The allergic reactions to bee stings may actually serve as a protective defence mechanism, a new study claims.
"Our study adds to the argument that allergy evolved to protect us from noxious factors in the environment - it protects us by making us sneeze, cough, vomit, and itch, by inducing a runny nose and tears," said Ruslan Medzhitov of Yale University School of Medicine. "All of these reactions are designed to expel something harmful from the body. They are unpleasant, but they protect by being unpleasant."
Advertisement"Everyone who ever witnessed or even experienced an anaphylactic reaction to a bee or a wasp sting will wonder why evolution did not get rid of such a potentially deadly immune reaction," added Martin Metz of Charité-Universitätsmedizin Berlin. "We have now shown in mice that the development of IgE antibodies to honeybee venom and also to the venom from a poisonous snake can protect mice to some degree from the toxic effects of the venoms."
It is apparently only when allergic reactions run amok that they cause serious problems.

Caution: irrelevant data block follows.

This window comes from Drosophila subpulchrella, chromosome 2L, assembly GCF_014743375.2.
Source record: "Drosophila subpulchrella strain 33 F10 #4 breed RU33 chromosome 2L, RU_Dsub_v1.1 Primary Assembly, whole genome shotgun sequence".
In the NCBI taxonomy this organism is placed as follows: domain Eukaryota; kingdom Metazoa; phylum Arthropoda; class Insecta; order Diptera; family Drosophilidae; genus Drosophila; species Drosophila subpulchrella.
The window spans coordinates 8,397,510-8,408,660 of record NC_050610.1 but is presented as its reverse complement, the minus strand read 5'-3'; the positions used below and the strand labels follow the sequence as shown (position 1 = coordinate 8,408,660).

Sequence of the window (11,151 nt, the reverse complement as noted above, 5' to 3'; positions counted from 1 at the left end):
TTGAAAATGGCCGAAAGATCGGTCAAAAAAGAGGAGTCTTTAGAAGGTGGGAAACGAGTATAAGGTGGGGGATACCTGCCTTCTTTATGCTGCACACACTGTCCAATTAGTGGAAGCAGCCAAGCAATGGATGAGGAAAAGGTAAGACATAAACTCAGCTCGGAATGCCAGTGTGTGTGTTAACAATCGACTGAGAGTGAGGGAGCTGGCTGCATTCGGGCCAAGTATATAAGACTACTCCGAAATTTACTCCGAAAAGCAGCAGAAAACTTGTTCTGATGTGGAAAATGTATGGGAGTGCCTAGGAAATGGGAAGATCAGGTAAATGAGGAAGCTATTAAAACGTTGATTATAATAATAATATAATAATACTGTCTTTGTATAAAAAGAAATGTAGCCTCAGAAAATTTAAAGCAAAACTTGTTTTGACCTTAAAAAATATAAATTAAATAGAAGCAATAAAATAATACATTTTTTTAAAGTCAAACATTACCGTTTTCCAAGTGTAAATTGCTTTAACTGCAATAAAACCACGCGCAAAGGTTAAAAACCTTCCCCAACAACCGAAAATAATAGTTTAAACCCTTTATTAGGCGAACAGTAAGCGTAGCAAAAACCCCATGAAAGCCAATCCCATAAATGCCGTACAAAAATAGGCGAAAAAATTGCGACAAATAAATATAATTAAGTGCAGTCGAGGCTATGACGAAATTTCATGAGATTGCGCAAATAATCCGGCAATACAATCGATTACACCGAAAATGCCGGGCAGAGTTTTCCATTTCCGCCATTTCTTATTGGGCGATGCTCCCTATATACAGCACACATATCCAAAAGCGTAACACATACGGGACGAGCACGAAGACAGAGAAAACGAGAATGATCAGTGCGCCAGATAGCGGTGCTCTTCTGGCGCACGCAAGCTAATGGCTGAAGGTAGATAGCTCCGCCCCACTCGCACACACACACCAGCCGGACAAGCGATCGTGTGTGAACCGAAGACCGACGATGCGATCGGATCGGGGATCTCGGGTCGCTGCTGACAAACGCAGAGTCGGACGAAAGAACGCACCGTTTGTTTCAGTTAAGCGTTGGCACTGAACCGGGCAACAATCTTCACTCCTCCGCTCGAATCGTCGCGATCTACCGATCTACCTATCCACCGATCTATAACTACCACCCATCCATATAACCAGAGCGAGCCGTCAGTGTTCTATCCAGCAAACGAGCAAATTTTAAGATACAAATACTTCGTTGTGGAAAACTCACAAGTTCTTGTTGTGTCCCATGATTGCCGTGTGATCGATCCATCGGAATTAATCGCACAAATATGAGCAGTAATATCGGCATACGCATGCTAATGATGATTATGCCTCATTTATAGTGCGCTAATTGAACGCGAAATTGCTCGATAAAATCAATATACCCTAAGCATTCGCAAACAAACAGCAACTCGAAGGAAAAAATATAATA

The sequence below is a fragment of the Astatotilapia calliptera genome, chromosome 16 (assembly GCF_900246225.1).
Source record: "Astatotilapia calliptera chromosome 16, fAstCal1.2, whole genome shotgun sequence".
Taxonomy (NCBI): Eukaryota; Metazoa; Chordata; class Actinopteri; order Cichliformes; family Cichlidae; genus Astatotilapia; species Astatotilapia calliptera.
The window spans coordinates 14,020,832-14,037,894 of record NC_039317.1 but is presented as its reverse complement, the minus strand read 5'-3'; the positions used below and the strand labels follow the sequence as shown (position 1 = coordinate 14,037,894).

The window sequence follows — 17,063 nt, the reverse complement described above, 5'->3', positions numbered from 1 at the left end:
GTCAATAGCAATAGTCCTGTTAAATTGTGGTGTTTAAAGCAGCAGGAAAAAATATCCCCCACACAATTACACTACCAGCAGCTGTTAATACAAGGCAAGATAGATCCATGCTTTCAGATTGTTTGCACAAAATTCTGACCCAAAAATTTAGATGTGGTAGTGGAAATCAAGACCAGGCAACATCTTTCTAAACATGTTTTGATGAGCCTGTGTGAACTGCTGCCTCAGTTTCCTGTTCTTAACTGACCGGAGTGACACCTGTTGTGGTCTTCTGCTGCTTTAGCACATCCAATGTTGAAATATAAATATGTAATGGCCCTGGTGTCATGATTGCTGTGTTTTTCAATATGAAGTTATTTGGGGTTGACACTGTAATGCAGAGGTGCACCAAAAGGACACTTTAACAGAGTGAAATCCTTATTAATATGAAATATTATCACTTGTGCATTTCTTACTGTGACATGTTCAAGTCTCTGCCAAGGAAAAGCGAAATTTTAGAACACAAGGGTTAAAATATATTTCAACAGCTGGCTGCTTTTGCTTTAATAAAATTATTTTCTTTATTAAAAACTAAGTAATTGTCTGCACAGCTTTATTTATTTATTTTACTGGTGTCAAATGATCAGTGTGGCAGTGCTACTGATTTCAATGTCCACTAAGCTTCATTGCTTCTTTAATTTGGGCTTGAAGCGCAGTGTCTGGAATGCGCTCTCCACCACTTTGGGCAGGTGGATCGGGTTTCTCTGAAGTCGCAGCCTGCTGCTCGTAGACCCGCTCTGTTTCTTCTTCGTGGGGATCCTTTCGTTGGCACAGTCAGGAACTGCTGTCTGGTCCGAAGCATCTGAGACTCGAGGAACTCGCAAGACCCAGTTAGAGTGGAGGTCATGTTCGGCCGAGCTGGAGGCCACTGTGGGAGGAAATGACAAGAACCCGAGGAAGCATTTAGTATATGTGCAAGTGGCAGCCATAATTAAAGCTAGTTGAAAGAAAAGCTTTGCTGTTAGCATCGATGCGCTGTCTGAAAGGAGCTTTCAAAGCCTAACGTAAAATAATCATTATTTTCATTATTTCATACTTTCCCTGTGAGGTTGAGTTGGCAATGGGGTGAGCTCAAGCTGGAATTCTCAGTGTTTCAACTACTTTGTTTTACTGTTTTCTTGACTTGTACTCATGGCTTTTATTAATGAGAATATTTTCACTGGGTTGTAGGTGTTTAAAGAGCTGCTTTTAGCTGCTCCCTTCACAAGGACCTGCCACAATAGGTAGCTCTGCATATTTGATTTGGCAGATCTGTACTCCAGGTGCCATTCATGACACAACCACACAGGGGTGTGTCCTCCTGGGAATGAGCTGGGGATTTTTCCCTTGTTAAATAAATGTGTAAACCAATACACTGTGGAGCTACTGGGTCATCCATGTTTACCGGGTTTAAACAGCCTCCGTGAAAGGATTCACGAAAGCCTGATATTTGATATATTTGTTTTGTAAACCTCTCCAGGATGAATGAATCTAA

Metz and his colleague Stephen Galli of Stanford University School of Medicine found that mice injected with amounts of honeybee venom similar to that which could be delivered in one or two stings developed a specific immune response, which subsequently increased their resistance to potentially lethal amounts of venom. The researchers observed a similar protective immune response in the mice following exposure to poisonous snake venom. In both cases, that protective effect was attributed to IgE antibodies, which are produced in response to a broad range of environmental antigens, many of them seemingly harmless.
The common venom ingredient and major allergen in bee venom, PLA2 (phospholipase A2), is an enzyme that wreaks havoc by destroying cellular membranes. In the second study, Medzhitov and his colleagues showed how PLA2 induces the type 2 immune response in exposed mice, to afford the animals later protection against near-lethal doses of damaging enzyme.
It seems as though our bodies might know what they are doing after all. But, if immune reactions to bee stings are advantageous, why then do some people develop anaphylaxis?
"We don't know," Galli said, "but perhaps only certain people, who for genetic or other reasons exhibit especially severe IgE-dependent reactions, are at risk for developing anaphylaxis when stung by bees. This notion is supported by clinical observations showing that only a small fraction of people who have IgE antibodies against honeybee venom develop anaphylaxis upon being stung by a bee."
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